Introductions are tough for everyone, but for third culture kids, they can be especially awkward.
The first week at a new school is tough. The words, “Now turn and introduce yourself to your neighbours,” still instill a deep sense of dread within me. It’s not that I don’t like people. Quite the contrary, I love people. I love hearing their stories and watching their eyes light up when they talk about their passions. It’s telling my story that’s hard for me.
“So, where are you from?” The student next to me asks.
I can feel my blood pressure rise a little, and a nice rosy color comes into my cheeks. I break eye contact.
“I was born here in California, but my parents wanted more adventure in their lives, so they moved my sister and me to Russia for a short-term trip, and they loved it so much we stayed for several years, and when I was seven we moved again, and we traveled a lot, and then, and then, and then…”
When I tell this story in a lecture hall crowded with 300 freshmen, I usually get the same reaction. At first, they seem intrigued: asking questions, initially quite interested.
But then–their smiles slowly fade, their eyes glaze over, and I see their gazes dart around the room, silently begging the teacher to begin the lecture. You know it’s bad when the 18-year-old sitting next to you is eager for the professor to start talking.
So I stop.
I smile and make a quick apology about boring them, and then I search for a pen at the very bottom of my backpack.
I knew this was going to happen.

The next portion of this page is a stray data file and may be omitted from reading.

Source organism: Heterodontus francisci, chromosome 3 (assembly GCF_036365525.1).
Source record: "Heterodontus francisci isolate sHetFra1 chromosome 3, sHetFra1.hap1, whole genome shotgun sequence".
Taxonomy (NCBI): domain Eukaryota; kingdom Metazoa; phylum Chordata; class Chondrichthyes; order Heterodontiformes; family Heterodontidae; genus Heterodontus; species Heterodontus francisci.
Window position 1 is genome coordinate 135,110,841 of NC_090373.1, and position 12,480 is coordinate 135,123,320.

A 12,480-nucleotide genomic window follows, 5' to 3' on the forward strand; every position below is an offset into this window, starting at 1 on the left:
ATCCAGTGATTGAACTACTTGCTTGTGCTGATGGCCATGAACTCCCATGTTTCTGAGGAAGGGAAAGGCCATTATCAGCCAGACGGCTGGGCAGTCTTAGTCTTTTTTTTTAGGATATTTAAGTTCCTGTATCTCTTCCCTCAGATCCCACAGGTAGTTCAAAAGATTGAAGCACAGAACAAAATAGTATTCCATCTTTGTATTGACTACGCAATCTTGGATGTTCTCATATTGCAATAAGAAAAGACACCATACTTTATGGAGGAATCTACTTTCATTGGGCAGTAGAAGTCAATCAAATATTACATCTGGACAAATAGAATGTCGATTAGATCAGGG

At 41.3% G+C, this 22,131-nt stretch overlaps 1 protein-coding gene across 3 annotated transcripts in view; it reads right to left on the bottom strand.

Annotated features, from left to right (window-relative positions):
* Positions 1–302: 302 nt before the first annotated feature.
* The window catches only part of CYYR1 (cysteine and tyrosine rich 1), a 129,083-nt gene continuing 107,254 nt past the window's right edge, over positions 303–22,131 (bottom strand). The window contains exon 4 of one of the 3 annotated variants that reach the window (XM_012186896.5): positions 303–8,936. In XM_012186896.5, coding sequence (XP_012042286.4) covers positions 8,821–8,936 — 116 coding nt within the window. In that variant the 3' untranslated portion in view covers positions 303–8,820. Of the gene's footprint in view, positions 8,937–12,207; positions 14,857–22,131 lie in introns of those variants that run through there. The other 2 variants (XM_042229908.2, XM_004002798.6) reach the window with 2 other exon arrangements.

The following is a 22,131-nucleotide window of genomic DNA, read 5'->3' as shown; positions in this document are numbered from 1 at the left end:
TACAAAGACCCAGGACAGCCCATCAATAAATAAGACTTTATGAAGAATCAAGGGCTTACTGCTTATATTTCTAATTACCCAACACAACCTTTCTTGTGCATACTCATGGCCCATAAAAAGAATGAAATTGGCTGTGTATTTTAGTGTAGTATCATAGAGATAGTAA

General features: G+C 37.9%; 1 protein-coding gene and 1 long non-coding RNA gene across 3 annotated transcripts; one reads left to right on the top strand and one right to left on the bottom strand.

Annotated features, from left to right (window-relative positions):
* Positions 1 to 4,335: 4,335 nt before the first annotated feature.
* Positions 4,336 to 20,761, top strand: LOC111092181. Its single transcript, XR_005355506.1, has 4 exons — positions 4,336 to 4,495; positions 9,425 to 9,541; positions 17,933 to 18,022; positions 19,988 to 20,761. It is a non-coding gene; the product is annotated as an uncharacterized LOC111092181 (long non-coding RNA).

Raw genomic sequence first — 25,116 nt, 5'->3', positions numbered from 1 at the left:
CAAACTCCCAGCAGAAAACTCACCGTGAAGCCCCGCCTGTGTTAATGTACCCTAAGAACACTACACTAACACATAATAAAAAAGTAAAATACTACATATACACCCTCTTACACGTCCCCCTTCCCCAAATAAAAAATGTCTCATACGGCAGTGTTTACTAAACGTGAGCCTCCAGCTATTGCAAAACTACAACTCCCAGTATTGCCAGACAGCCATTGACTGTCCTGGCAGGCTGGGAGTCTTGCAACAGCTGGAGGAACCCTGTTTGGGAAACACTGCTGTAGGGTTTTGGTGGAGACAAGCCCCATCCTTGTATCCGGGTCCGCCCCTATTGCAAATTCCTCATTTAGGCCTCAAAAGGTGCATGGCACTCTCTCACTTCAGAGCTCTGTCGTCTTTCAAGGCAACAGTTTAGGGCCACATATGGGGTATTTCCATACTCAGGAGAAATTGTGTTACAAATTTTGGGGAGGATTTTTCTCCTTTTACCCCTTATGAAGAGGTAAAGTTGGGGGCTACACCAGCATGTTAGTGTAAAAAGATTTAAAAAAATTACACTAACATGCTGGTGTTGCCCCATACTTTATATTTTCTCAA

But it sort of breaks my heart.
Because this is me.
I love this story: the story of how my hippy parents got bored with their research jobs and fancy lifestyle and moved their two young children halfway across the world. I love the story of how I came to be me, because every place I’ve been, every museum I was dragged to, and every house I’ve said goodbye to has made me who I am today. And I think I’m pretty alright.
This is me, the me that is real and true and knows pain and joy and loss and friendship. It takes bravery to show yourself as being different, and it hurts to be rejected–all in about 45 seconds.
The setting changes, from a classroom to a party to a new job to a random stranger on a plane, but the reaction remains the same.
I watch my answer change.
I see myself grow a little guarded.
And I notice myself no longer showing people who I am.
“So, where are you from?”
“Oh, I moved around a lot growing up, but I went to high school in Colorado. You?”
It’s funny how we change ourselves to meet what other people want. Before, I made people uncomfortable. I was different. I felt like I was bragging. People didn’t know what to say to me. And people hate that.
I’ve lived in my passport country for eight years now. I’m in college. I have friends, an apartment, a car: all the things that make me an adult in my supposed-to-be-home country. But I know I’ll always be a little different. And honestly, the older I become, the more proud of that I am.
Although some of my answers have changed, every once in a while I’ll find myself in full proud-to-be-a-TCK mode and just tell my whole story. I watch their reactions. Sometimes they’re just like everyone else, and they see me as weird, and it hurts, and I move on with my life. But sometimes...sometimes they love it.
Sometimes they ask more questions.
Sometimes they actually want to know.
And every once in awhile, I’ll get an “OHMYGOODNESSNOWAYMETOO!” And I can tell you, my dear, weird friends out there, those moments make my heart full again. They make all the little rejections 100% worth it.
So go out there and be you, you weirdos. I hope to hear your stories someday.